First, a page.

A few interesting notes on prepping the generated file for print:
• the program setting the file up has a function that rotates the object into what it considers the ‘ideal position’, meaning the most stable way to print it.
• from this ideal position it generates the support structures.
• notably, for some of the floating cursor-spheres, the program recognizes there is a volumetric space, and that resin needs to be allocated for it—but does not generate support structures.
• this would suggest that the program aims for one contained spatial object.
This could serve, allegorically (in the same way the support structures function as algorithmic objects) as an example for the post-cybernetic control doing this exact containment of alternative structures of articulation.
This first set results from an iteration through all recorded interaction data, matching cursor positions to the corresponding computational processes (by calculating an overlapping time threshold for each instance).
This second set is a considerable improvement in veracity over the first, because the computational activity associated with the cursor—though significant—is by no means the only one. In this step, a computational space is opened up (by mapping the time of all instances of activity against the space/time-data gathered in step one).
When further refining this computational space, I am reminded of Luciana Parisi’s idea of topological control. Basically (and this is her case for algorithmic architecture both as an architectural formal practice as well as a infrastructural body), a fabric with nodes that constitute parameters which govern a specific space.
After numerous difficulties with mismatching data I have some early results from matching temporary data to interface data. Above is the result of adding isometric wraps, based on the recorded temporary data (see below), to every time my cursor movement has been recorded. For procedure see below:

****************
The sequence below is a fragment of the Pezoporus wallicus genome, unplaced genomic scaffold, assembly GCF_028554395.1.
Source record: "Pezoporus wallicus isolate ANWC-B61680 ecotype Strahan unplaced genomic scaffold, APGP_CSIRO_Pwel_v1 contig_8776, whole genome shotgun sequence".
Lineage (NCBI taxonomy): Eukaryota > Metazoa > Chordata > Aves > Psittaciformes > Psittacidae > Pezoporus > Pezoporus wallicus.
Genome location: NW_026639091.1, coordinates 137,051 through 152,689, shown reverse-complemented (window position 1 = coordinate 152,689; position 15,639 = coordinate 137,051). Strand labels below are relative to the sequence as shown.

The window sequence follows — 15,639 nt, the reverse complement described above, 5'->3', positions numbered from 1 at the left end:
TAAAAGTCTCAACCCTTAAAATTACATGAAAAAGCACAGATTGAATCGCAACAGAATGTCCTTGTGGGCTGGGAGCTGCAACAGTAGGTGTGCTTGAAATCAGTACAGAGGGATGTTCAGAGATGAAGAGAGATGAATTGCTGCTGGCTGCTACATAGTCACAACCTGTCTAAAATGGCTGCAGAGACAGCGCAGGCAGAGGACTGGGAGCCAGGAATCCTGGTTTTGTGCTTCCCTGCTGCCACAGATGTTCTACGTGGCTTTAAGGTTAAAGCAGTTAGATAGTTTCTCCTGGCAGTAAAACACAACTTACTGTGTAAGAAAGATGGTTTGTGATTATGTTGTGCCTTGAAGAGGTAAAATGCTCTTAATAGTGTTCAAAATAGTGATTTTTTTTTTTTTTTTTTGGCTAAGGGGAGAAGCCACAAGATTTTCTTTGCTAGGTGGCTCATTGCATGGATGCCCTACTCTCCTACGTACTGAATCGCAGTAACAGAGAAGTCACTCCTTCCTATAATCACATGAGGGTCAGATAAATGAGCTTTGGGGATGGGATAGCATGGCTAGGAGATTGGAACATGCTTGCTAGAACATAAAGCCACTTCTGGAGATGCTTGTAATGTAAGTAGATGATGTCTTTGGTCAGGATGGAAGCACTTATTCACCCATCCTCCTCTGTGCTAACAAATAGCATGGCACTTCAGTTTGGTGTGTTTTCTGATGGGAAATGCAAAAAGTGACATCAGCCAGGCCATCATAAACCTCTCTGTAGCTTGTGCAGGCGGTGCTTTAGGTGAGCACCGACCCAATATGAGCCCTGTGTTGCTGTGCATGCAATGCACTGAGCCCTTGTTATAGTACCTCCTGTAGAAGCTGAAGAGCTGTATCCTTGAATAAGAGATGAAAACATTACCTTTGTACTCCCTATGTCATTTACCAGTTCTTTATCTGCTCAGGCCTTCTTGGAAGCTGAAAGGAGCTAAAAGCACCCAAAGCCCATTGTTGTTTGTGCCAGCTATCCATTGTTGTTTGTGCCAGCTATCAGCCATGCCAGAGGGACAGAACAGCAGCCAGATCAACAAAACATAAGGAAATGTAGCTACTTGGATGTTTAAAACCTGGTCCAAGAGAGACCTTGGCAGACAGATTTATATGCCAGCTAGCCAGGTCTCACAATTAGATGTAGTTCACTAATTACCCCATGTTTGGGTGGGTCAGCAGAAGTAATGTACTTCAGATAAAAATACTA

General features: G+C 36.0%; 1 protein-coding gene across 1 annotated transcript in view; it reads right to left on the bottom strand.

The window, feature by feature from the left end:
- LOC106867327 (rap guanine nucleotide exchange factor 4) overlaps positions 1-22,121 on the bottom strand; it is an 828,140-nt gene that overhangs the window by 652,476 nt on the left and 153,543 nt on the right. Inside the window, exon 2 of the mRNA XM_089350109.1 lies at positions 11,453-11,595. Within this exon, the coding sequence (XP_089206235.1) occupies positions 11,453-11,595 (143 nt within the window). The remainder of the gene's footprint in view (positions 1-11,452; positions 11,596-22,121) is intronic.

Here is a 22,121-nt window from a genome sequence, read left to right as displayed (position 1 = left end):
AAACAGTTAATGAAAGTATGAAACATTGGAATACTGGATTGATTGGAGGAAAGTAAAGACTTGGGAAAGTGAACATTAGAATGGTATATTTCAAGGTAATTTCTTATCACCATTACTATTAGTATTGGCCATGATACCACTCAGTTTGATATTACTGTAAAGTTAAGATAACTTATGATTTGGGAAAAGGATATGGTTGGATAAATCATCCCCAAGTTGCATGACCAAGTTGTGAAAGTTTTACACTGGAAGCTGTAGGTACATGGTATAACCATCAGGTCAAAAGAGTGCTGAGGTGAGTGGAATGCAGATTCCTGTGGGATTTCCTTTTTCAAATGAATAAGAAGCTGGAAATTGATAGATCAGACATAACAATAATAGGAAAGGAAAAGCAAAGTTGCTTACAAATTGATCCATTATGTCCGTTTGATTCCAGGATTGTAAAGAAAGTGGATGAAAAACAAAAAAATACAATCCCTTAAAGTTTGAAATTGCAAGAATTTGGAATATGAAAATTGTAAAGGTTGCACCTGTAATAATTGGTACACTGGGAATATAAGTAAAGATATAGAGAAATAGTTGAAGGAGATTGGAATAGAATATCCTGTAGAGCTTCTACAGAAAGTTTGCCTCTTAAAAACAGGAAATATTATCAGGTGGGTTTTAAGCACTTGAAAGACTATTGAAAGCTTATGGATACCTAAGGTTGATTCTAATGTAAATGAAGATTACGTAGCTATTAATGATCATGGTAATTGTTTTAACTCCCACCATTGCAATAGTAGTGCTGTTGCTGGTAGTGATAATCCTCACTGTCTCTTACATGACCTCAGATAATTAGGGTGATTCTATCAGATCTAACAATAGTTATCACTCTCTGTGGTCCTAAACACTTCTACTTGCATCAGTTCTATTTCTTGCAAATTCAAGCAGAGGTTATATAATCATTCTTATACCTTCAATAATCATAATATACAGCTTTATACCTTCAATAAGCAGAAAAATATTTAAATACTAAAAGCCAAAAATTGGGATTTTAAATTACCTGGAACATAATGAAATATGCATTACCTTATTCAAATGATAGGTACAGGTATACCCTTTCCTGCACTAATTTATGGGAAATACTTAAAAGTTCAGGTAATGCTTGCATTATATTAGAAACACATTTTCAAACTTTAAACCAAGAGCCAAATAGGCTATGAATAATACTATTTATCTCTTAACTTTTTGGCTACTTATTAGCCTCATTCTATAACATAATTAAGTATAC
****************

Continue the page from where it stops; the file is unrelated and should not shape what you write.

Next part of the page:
When this procedure of mapping temporary to displayed data works robustly, I will start to integrate specific qualitative reactions and mutations that engage the data on a case-by-case and relational basis.
Because of the complexity and amount of the gathered raw data, and due to the fact I am repurposing it, I currently am programming custom data crawlers (small purpose-built programs iterating through the datasets line by line) that arrange data in order to be legible by future creative coding programs. Nevertheless, this step also needed a number of analytical procedures beforehand, such as a ‘semantic’ log for this first dataset—what events and processes are being obfuscated and what are they called, and which of these can be said to relate specifically to the interface in question.
Above is Google’s DevTools visualization of the dataset produced. After numerous crawling attempts, this is a first tentative result:
This is a diagram drawn computationally from all the available positions tracked and reacted upon by Facebook during my interaction. Significantly, this has been generated entirely independent from any classically visual digital data (such as information from HTML / CSS). The next step, just on the level of data analysis, is correlating the various extracted datasets chronologically together.
“The blockchain’s comprehensive ability to allocate each piece of code within its system could completely eliminate the possibility of copying a song, for example, because who has which digital copy when would be traceable. A digital magazine based on the blockchain system would have unique copies, just like a printed magazine. It could be bought and sold like a physical object.” -Hannes Grassegger, “My Wet and Wild Bitcoin Weekend On Richard Branson’s Island Refuge”, Motherboard/VICE